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Global search for short-term losers and long-term winners

Interview with Ted Maloney, Chief Investment Officer, Global Director of Research and Equity Portfolio Manager at MFS Investment Management. He has been with MFS since 2005.

 

GH: We’ve seen COVID accelerate global trends, with some companies compressing 10 years of growth into one year. What challenges and opportunities does this throw up for you as an active manager?

TM: The first thing most fund managers had to do is make sure they have their teams in place remotely and are able to do their jobs. It was fairly seamless for us given we are a global firm and we're used to spending time on video conferences working with our colleagues around the world.

On the investing side, there are industries that are advantaged or disadvantaged, and what is most interesting is where there is a mispricing. We have developed a 2x2 matrix with long-term COVID winners and losers on one axis and short-term COVID winners and losers on the other, and the best opportunities are in short-term losers and long-term winners. That’s where we can uncover value. We know some are overvalued but others really will be worth what they're trading at today. It’s our job to sift through knowing there are factors at work that are distorting asset prices.

GH: But there must be disagreement about which box different companies belong in.

TM: Well, our views will show up in our investments but, yes, we couldn't publish a document on the matrix because there's inherent disagreement in the team. A critical part of our process is making sure that we have a culture that allows for genuine disagreement. As we collaborate and debate to get to the right answer, one person's long-term winner might be another’s long-term loser.

GH: We’ve seen some extraordinary rises in stock prices, particularly in tech and in growth versus value. We seem to publish a new chart each week which shows how elevated the market looks and then a month later, it’s even higher. Where does MFS stand on whether the market’s got ahead of itself, or is it justifiable that the Microsofts and Teslas of the world are gaining from the way the world is changing?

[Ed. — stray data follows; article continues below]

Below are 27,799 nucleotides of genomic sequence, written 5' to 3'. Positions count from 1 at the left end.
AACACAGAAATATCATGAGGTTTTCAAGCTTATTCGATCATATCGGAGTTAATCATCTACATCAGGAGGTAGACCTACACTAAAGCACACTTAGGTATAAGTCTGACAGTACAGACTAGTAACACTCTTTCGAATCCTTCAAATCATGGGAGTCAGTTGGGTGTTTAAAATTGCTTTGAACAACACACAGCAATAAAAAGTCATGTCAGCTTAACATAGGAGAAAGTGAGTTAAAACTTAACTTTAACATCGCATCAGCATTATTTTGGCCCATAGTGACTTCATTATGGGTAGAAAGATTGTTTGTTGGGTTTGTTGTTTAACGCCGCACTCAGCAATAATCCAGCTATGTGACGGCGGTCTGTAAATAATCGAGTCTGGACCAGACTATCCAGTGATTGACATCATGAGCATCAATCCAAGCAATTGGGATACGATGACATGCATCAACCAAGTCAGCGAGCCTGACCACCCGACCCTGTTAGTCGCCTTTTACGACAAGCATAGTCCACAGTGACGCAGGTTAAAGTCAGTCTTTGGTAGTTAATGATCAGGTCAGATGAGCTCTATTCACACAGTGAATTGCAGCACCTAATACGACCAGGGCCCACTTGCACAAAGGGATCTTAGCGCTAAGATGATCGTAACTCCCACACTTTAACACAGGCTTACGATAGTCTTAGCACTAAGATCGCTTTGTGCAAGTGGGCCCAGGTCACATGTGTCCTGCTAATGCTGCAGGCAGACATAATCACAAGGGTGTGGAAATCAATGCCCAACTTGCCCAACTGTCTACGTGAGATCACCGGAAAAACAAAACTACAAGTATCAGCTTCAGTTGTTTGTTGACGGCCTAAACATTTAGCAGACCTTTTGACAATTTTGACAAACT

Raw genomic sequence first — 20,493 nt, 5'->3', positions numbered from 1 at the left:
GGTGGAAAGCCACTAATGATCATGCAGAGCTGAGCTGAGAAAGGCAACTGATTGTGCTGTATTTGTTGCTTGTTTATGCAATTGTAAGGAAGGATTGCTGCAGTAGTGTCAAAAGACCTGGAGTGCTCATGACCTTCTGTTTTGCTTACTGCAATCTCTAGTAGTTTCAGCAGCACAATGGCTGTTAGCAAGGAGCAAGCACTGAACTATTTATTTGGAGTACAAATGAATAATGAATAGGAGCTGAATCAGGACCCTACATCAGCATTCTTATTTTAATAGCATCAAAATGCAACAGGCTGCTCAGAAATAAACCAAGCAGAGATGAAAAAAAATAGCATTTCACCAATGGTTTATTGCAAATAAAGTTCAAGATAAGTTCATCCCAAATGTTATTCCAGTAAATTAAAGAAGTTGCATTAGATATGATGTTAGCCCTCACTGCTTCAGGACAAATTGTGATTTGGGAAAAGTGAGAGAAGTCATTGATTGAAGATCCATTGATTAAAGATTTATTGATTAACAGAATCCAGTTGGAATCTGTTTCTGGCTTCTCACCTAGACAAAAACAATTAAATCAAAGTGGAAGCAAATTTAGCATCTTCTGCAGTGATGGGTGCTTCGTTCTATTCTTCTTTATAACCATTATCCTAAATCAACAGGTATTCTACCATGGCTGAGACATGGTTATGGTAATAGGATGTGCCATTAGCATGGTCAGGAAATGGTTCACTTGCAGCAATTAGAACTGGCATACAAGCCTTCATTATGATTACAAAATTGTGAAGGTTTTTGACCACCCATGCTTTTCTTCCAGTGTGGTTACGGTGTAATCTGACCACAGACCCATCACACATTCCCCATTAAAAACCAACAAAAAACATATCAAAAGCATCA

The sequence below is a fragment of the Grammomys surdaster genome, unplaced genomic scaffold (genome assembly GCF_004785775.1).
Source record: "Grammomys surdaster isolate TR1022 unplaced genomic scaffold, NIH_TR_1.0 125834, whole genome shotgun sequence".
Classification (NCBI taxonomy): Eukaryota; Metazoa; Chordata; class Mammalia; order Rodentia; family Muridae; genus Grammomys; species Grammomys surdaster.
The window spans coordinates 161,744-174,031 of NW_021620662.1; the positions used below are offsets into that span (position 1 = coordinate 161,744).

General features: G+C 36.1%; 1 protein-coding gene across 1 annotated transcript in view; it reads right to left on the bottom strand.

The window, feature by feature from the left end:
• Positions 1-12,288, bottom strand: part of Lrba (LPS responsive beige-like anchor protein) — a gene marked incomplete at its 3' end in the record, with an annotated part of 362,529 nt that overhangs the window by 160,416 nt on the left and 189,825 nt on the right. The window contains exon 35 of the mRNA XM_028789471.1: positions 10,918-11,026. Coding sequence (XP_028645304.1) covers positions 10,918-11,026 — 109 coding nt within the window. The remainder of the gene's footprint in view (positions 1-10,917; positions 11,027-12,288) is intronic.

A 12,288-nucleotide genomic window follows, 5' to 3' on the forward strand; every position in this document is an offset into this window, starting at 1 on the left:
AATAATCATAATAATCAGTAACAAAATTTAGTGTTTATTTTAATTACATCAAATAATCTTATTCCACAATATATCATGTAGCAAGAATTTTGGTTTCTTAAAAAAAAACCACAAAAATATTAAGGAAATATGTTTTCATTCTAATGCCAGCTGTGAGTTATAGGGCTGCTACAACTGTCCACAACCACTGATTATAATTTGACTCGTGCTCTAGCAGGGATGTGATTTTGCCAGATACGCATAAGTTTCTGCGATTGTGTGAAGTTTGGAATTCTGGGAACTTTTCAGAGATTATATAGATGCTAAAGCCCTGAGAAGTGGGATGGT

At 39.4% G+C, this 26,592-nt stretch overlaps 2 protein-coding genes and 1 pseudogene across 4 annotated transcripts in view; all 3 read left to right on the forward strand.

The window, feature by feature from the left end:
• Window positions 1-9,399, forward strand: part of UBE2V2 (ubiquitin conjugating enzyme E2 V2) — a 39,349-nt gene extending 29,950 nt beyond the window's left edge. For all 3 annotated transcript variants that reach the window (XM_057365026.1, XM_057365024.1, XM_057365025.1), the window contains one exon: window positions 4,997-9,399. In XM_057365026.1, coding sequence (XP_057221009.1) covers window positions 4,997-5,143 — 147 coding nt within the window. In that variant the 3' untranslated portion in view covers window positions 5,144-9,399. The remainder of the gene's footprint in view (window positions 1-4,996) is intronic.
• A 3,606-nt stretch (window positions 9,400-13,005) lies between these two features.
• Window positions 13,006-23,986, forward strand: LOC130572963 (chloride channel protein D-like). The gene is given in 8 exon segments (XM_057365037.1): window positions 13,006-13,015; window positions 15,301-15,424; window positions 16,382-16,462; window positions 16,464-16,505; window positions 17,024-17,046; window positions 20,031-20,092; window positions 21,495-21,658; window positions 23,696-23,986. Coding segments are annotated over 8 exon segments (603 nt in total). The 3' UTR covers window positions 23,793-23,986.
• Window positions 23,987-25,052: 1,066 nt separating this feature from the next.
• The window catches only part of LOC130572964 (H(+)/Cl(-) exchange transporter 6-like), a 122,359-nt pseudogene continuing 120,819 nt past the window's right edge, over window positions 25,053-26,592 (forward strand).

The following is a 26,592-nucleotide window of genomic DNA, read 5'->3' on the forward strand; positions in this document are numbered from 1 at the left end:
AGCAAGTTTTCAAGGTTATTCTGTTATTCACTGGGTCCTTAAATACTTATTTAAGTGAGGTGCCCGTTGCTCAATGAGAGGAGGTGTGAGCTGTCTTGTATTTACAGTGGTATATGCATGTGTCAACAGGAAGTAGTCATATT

TM: I’d say both. There are pockets of excessive exuberance and perhaps bubbles, but you tend to not be able to declare something is a bubble until after it's burst. While you can identify where you think a bubble might be expanding, there are also real businesses doing well.

The overarching reality is that monetary policy, particularly in the last year, is causing market distortions. Free money will find a home in assets, especially where the DCF (Discounted Cash Flow) will tell you that most of the value is in the outer years. So companies that have a story that they're going to grow until the end of time have done well. We know some are overvalued but others really will be worth what they're trading at today. It’s our job to sift through knowing there are factors at work that are distorting asset prices. As long-term investors, it is a positive for our ability to deliver for our clients.